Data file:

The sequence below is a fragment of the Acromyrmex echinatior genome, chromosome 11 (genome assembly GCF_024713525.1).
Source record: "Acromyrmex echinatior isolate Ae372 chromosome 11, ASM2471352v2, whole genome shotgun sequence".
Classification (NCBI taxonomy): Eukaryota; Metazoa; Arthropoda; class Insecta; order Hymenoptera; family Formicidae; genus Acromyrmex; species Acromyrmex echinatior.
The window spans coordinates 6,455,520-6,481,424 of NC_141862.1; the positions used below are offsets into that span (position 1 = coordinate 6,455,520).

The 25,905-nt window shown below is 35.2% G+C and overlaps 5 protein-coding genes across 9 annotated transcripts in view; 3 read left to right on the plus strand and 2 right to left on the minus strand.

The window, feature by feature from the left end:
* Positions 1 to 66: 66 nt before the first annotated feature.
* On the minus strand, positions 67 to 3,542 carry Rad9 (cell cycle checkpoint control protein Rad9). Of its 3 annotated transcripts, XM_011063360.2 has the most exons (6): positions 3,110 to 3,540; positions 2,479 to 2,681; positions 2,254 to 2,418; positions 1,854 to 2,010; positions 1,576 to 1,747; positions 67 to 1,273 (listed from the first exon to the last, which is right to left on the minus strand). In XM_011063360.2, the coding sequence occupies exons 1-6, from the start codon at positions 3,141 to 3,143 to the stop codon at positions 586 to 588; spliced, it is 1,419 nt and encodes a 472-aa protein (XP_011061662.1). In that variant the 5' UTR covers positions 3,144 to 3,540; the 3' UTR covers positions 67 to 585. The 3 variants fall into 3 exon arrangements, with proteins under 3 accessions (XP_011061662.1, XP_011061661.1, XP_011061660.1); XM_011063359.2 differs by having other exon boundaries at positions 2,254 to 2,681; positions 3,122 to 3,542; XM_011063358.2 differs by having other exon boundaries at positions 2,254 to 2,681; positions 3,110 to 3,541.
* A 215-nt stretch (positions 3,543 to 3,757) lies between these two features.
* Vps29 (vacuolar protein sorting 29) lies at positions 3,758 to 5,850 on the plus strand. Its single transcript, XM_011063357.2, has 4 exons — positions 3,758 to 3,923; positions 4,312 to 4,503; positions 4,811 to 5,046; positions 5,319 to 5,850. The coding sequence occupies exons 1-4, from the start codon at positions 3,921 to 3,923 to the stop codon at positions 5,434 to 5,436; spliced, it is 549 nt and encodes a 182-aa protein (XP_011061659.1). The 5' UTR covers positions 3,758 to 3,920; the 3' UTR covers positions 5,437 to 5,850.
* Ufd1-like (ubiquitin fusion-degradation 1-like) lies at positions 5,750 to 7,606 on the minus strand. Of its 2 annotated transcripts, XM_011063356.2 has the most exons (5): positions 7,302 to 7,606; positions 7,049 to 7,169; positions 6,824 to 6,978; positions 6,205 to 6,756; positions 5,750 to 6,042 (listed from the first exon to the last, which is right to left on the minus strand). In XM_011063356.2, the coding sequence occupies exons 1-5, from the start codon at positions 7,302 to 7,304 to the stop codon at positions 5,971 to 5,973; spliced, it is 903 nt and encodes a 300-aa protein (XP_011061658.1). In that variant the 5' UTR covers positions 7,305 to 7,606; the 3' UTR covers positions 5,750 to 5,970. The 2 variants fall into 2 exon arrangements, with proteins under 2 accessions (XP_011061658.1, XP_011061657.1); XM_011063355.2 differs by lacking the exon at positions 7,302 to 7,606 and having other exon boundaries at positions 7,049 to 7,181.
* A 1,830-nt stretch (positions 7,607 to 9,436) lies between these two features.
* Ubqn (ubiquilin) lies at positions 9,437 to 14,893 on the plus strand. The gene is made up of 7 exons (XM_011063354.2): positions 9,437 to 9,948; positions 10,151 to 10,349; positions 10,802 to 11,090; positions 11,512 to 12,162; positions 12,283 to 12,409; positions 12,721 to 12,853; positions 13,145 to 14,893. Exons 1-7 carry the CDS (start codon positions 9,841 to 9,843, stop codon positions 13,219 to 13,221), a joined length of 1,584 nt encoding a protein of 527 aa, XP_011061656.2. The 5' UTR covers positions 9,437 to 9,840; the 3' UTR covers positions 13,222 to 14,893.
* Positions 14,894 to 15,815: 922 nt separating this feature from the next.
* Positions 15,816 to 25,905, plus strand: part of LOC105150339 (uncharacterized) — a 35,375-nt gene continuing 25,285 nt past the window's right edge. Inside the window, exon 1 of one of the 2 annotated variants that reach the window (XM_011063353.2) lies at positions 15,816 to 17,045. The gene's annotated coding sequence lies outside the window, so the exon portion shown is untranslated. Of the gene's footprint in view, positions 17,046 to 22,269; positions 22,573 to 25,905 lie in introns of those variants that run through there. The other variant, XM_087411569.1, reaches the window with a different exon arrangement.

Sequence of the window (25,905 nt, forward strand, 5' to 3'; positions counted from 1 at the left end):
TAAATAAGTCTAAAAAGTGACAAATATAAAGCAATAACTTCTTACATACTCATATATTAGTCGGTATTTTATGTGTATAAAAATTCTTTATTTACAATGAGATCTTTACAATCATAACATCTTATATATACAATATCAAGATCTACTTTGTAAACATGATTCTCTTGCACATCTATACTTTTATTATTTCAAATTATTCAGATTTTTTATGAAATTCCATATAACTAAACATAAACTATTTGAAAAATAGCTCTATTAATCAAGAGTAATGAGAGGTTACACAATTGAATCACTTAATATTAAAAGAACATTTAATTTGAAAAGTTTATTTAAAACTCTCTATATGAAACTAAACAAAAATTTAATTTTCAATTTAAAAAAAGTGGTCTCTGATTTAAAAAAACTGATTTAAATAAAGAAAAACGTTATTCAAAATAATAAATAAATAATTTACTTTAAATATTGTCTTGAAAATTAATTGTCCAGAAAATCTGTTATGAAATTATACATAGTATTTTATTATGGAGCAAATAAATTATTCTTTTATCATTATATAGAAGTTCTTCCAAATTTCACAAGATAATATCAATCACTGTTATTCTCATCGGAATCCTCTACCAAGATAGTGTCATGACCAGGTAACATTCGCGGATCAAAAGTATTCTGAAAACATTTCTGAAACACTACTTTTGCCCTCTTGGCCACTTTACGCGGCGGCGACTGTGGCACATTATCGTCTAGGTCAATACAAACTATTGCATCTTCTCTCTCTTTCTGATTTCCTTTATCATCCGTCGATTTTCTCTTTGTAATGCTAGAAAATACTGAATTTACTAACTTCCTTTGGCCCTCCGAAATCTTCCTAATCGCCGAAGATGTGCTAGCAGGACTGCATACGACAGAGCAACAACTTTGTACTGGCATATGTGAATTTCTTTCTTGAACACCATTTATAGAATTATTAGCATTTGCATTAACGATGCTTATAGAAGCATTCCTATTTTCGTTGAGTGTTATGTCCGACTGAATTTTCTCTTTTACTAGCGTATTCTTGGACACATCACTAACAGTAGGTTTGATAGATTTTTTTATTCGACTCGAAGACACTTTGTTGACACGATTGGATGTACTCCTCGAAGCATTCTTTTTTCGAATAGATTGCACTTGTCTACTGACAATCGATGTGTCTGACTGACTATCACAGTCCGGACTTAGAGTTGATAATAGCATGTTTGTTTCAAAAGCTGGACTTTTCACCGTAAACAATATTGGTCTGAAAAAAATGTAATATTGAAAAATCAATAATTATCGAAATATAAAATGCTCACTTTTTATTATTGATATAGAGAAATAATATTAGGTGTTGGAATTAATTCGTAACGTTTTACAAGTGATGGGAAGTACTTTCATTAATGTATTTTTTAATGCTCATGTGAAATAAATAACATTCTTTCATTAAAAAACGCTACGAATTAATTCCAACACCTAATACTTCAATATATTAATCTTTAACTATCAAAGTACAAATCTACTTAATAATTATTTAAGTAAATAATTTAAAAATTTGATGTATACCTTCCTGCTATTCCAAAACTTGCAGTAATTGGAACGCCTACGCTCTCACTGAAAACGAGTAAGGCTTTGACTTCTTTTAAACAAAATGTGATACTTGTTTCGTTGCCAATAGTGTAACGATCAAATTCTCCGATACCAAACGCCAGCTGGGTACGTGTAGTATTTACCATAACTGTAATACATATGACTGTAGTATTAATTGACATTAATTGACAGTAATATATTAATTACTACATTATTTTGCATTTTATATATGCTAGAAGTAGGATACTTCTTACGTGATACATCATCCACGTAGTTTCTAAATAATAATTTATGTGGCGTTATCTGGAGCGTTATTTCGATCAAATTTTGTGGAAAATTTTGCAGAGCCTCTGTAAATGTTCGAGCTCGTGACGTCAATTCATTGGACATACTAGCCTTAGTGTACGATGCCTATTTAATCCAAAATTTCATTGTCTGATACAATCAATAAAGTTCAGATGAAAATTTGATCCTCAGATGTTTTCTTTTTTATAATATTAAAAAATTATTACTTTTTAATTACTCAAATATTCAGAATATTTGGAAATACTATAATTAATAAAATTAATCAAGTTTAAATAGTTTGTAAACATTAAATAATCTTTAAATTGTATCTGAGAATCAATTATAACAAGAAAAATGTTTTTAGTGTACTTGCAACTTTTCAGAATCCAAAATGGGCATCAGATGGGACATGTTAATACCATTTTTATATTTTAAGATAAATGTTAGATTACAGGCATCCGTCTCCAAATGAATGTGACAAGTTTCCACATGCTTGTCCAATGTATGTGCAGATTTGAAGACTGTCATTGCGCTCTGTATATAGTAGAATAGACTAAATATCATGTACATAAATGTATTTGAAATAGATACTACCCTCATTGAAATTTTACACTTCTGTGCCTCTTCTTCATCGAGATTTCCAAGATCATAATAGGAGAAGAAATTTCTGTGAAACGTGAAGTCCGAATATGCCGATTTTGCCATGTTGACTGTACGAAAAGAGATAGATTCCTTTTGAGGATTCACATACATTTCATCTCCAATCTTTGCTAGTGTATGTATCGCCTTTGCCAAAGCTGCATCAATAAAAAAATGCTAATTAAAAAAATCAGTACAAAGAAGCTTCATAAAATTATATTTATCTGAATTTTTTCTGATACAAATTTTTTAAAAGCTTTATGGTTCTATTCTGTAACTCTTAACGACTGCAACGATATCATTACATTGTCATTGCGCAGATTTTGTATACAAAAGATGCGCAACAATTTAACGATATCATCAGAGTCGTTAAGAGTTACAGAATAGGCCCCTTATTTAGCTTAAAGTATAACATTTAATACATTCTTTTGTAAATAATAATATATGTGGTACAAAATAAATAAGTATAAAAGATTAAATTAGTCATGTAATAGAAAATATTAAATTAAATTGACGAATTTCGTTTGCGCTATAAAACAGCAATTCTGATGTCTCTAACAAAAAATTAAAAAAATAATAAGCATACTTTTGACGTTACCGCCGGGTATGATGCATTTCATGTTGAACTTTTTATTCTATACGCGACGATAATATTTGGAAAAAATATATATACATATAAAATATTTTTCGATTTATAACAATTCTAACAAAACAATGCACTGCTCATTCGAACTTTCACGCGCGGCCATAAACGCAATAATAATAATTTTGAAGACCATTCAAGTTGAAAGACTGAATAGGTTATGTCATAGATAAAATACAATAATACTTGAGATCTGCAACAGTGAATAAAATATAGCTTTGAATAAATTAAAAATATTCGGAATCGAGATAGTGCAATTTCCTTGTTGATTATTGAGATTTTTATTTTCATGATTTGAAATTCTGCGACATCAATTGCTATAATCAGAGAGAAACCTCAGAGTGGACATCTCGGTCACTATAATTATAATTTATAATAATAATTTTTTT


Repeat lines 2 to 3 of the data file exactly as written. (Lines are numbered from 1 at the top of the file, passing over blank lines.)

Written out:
Source record: "Acromyrmex echinatior isolate Ae372 chromosome 11, ASM2471352v2, whole genome shotgun sequence".
Classification (NCBI taxonomy): Eukaryota; Metazoa; Arthropoda; class Insecta; order Hymenoptera; family Formicidae; genus Acromyrmex; species Acromyrmex echinatior.